In the palace, once the domicile of Jérôme Bonaparte and summer residence of German emperors, visitors will find an Antiquities Collection and Dutch Masters from Rembrandt to Hals. The Löwenburg offers neo-gothic chivalric romanticism. In between, there are the Mercury Temple and the Hermitage of Socrates, the Apollo Temple and the Sibylle Grotto, the Rose Island laid out as early as 1790, the Ballroom House built in 1810 and the filigree metal-glass structure of the conservatory building that has stood here since 1822. And every summer the dream of Landgrave Karl comes true. Mesmerized by a trip to Italy, he envisaged a festive mise-en-scène of “water images”. It is set in motion 550 metres above sea-level, runs through grottos and basins, pours over cascades, flows through pools, is guided across aqueducts, and culminates in a 52-metres-high fountain. A late 18th century water display powered by natural pressure.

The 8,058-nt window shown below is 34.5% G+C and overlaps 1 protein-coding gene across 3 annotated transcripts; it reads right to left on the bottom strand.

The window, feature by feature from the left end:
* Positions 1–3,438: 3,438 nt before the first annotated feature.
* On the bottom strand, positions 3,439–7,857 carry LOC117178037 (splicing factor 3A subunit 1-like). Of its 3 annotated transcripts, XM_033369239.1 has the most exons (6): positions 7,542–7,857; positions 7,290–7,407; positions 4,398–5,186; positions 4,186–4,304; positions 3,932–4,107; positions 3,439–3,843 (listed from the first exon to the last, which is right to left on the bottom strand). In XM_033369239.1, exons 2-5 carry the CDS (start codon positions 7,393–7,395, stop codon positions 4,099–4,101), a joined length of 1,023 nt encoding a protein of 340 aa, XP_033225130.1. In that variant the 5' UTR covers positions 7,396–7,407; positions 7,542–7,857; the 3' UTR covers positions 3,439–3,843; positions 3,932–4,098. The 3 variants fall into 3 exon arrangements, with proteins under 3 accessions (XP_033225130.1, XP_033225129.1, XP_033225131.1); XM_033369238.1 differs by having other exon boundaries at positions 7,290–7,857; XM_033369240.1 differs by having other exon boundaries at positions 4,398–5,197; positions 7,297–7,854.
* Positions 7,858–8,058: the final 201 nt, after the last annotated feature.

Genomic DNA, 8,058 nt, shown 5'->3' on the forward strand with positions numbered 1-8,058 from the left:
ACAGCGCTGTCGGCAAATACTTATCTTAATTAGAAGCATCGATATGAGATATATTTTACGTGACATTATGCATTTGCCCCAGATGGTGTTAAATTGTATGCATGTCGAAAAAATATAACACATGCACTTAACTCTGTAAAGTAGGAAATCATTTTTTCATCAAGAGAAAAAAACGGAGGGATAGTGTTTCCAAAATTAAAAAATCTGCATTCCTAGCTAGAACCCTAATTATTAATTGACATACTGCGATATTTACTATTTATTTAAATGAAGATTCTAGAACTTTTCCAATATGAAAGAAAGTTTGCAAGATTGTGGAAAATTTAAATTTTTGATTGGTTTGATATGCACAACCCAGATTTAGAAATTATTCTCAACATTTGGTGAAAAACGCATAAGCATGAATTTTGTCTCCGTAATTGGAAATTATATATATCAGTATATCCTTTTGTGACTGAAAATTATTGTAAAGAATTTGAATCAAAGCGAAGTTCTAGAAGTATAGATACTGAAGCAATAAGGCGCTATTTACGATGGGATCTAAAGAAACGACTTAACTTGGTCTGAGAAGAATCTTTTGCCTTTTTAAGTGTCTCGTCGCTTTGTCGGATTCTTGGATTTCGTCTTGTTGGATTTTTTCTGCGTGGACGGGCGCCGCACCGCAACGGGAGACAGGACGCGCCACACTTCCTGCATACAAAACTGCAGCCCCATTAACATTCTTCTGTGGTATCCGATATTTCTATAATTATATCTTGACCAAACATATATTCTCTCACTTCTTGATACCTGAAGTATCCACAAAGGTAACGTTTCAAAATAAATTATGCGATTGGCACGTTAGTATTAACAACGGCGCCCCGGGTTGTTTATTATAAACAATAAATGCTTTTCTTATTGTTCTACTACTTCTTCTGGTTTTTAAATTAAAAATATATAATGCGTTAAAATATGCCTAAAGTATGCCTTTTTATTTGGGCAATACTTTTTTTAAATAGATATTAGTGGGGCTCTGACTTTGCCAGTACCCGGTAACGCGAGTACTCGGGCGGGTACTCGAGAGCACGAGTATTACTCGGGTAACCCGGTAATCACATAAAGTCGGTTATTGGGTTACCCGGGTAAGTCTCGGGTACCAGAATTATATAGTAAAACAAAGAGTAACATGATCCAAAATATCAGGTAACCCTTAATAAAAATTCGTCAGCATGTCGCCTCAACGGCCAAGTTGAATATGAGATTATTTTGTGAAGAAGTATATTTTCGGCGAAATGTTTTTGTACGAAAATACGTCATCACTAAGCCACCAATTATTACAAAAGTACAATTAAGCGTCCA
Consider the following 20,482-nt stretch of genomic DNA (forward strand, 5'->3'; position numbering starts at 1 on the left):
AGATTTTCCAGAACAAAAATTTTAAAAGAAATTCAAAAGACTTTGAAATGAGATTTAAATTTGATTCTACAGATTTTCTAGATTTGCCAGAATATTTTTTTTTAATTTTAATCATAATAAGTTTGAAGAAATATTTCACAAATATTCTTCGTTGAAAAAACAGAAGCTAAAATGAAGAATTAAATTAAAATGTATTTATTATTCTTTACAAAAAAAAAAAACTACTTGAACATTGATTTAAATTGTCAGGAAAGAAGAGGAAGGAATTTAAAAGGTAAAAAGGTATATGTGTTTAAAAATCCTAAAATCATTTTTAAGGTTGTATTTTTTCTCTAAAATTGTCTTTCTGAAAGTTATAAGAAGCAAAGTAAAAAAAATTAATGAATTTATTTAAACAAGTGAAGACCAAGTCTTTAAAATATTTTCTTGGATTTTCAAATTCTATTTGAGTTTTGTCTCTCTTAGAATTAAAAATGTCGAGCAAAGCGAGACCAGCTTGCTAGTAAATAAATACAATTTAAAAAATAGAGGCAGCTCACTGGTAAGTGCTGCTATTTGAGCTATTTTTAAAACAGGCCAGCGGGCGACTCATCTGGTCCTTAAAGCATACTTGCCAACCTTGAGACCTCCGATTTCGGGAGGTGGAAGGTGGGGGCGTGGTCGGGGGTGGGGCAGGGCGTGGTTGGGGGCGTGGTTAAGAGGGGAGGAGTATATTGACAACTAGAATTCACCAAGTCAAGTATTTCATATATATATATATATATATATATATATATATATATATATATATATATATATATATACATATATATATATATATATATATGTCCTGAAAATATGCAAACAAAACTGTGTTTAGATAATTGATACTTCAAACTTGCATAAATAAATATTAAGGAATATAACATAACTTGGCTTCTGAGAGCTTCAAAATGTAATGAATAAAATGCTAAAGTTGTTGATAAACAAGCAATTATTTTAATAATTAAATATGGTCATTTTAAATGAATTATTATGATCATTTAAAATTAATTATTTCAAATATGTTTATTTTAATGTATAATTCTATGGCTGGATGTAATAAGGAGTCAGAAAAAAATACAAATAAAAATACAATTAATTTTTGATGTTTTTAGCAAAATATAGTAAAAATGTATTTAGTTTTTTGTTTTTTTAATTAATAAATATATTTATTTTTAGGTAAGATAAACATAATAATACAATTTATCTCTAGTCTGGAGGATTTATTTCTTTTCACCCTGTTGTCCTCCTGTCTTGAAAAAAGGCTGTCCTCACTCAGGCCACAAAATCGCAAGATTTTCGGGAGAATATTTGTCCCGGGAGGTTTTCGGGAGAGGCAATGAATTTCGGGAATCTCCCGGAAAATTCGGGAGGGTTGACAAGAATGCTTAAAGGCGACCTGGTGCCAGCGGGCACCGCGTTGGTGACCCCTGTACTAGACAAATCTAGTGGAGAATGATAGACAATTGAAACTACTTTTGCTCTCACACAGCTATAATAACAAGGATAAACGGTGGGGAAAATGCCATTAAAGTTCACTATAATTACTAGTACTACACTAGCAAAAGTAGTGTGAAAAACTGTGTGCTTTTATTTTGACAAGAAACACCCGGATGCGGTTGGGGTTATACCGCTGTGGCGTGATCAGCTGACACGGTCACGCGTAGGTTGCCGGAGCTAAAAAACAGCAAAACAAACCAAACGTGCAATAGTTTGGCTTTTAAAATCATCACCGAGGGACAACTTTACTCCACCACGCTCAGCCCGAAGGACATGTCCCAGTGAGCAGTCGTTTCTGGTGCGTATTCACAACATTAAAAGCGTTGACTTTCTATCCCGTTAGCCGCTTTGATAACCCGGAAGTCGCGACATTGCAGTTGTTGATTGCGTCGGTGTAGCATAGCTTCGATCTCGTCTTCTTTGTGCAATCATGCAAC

The people of Kassel are hoping that in 2013 all of this will receive a seal which will garner more attention for the city in the northern Hessian mountain region, perhaps even in global metro­polises. For in 2013, this magnificent mezzanine at the feet of Hercules is to be recognized by UNESCO as part of the world cultural heritage.